Trading of cattle in Tamil Nadu has taken a severe hit after the Centre restricted their sale for slaughter in animal markets, according to several farmers and cattle traders in the state. They said the problem was compounded because of the fear of cow vigilantes who were stopping trucks carrying the animals. R Anbuvendhan, the president of the Tamil Nadu Beef Merchant and Workers’ Welfare Association, said cattle flow into the state’s markets have come down drastically as reports have emerged of police and cow vigilantes stopping cattle trucks in various parts of the state.
“Police used to demand Rs 400 per truck as a bribe to let the cattle trucks go. Now they have started threatening merchants and stop the trucks until we pay a minimum of Rs 1,000. Also in many places, en route from Andhra markets to northern Tamil Nadu, cow vigilantes under different banners have started stopping trucks carrying cattle,” he said.
Almost each district in Tamil Nadu has a cattle market. The crisis has kind of galvanised cattle merchants and farmers to form a state-wide union. While cattle markets at Pulianthope in Chennai and Vellore, who mostly get cattle from southern Andhra markets, reported a decline of 50-60 per cent business, the impact has been more severe in the southern districts of the state where trucks from Karnataka bring cattle.
On Thursday, a group of cow vigilantes stopped lorries carrying cattle to Kerala at the border check post near Palakkad. The police arrived and allowed the cattle to travel after negotiations. Similarly, there were reports from the Andhra-Tamil Nadu border that said many vehicles were refusing to carry cattle, fearing cow vigilantes.
M Ramakrishnan, a farmer from Tirupur district who used to do business in both Pollachi and Puliampatti cattle markets in southern Tamil Nadu, asked where would cattle sellers go now. “We also have dreams. This is the school opening season. An average farmer in Tamil Nadu meets the expenses by selling his cattle. Where do we go and sell our cattle now, where do cattle merchants go and buy cattle.”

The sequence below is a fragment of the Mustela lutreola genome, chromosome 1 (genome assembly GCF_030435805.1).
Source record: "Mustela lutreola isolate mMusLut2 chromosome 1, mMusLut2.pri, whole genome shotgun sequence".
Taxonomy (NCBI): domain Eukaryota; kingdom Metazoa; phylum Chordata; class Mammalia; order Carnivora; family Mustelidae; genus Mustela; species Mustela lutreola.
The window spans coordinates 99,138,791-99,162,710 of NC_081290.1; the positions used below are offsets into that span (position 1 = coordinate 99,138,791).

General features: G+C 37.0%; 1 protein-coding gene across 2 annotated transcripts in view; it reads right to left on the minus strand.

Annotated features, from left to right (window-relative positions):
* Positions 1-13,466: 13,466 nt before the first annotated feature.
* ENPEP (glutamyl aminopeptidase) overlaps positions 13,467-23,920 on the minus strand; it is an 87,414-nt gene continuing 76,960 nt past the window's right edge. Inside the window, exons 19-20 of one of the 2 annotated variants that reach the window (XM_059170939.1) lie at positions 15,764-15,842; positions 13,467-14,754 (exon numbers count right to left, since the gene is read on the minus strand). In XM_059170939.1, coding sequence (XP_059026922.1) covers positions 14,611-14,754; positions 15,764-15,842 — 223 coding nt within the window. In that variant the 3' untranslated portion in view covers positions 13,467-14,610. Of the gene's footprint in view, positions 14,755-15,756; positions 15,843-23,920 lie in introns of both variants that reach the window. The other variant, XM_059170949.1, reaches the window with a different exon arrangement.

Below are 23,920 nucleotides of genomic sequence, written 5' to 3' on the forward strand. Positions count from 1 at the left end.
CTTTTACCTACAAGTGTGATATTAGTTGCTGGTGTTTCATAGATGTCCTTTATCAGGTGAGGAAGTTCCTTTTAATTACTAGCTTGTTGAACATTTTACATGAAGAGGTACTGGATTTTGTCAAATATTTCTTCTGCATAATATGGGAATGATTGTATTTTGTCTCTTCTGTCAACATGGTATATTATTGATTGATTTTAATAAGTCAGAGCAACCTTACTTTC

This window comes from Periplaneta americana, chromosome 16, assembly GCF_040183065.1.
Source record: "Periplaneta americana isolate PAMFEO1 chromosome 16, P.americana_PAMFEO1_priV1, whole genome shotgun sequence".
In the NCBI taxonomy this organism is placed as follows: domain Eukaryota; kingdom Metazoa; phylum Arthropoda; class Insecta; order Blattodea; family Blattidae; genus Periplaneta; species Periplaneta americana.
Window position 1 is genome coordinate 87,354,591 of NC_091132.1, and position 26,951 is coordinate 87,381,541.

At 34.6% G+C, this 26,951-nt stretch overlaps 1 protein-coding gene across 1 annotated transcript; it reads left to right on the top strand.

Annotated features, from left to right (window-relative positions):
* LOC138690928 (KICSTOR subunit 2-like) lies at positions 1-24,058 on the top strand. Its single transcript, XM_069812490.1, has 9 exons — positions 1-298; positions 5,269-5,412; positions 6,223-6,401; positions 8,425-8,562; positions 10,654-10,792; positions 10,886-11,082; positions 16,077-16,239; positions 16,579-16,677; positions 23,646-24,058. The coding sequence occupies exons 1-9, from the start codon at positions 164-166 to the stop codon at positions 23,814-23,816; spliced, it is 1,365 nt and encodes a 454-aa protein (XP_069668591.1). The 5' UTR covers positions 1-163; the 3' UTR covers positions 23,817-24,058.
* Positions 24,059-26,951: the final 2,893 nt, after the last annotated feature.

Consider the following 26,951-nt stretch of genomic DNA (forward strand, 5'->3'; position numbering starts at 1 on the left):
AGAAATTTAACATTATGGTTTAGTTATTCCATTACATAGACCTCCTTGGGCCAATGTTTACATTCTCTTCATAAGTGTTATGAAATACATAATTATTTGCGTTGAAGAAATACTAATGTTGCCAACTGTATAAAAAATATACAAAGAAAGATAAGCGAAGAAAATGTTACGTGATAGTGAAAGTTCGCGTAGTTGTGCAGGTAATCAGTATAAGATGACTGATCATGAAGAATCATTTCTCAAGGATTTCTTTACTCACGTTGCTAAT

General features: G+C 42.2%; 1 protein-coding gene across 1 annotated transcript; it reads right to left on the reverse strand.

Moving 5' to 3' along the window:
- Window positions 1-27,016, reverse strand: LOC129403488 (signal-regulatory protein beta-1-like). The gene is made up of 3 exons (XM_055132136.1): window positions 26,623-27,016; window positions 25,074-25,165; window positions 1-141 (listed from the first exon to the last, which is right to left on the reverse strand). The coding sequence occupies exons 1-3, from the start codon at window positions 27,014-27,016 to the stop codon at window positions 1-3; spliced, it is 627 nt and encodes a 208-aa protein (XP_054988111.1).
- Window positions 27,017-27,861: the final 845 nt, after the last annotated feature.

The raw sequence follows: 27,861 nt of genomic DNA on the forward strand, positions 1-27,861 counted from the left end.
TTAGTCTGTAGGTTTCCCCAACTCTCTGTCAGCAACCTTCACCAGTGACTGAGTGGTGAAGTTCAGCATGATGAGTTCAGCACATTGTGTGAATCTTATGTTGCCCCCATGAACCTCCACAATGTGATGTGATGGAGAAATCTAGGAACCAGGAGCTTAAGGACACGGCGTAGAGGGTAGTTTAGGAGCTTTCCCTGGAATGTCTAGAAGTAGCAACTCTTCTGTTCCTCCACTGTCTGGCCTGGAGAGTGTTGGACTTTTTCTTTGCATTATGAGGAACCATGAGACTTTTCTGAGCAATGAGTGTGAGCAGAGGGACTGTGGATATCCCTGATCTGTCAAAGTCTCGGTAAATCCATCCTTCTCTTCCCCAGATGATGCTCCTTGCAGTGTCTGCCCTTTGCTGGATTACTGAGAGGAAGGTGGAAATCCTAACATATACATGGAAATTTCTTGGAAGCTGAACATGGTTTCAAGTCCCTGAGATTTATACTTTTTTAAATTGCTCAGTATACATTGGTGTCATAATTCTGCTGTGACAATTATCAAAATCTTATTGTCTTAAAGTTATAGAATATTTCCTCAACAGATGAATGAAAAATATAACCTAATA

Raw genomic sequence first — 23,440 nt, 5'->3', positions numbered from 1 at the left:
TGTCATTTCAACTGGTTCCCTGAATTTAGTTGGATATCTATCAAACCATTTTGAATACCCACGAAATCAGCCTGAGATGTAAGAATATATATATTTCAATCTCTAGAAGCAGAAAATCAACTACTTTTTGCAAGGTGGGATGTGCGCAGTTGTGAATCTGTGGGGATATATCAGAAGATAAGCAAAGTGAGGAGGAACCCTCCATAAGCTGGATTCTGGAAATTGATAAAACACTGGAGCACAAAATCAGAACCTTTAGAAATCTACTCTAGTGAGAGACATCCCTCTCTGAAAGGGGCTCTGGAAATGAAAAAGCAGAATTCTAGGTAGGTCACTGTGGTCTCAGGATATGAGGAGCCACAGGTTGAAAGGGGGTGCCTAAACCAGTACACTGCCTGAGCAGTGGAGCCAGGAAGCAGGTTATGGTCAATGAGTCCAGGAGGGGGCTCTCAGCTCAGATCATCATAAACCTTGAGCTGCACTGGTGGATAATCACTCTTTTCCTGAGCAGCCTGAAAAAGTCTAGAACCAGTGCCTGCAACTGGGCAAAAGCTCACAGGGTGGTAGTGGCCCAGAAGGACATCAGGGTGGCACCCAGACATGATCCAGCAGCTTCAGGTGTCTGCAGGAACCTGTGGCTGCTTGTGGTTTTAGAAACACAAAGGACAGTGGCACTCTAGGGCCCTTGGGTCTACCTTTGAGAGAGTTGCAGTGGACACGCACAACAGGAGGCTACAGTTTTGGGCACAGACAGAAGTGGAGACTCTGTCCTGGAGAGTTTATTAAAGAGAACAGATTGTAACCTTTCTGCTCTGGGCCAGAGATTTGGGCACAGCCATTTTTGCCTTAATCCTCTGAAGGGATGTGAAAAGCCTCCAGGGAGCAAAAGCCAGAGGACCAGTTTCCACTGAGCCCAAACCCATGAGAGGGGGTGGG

“I used to have 23 cattle at home. Due to drought and crop failures, I am keeping only a cow for milk now. And the government notification has made us terrorists now. Anyone can come and stop our vehicle posing as cow vigilantes. Nobody will question them if they loot our money or the entire load of cattle,” he said. “I used to do the business of 50 cattle a week, today I got only 11.”
P Rajasekhar, the state’s leading cattle owners association leader and founder of Jallikattu Peravai, said people were afraid to sell and buy cattle at the Madurai Vadipatti cattle market. “Instead of a usual 1,000 cattle sales, markets have seen hardly 50 cattle this week. The Centre’s order is not clear. It says we should not sell cattle in the market. If a farmer has to sell six cattle, you mean to say, he should go to each and every house to sell it?… Who are they to dictate beef eaters? How do you expect us to survive when there is a drought, when there is a death or marriage at home?” “An average farmer sells only aged cattle as he has to keep his milking cows. We sell aged ones and buy new productive cattle. Sitting in Delhi, what is their understanding about farmers and cattle sector?”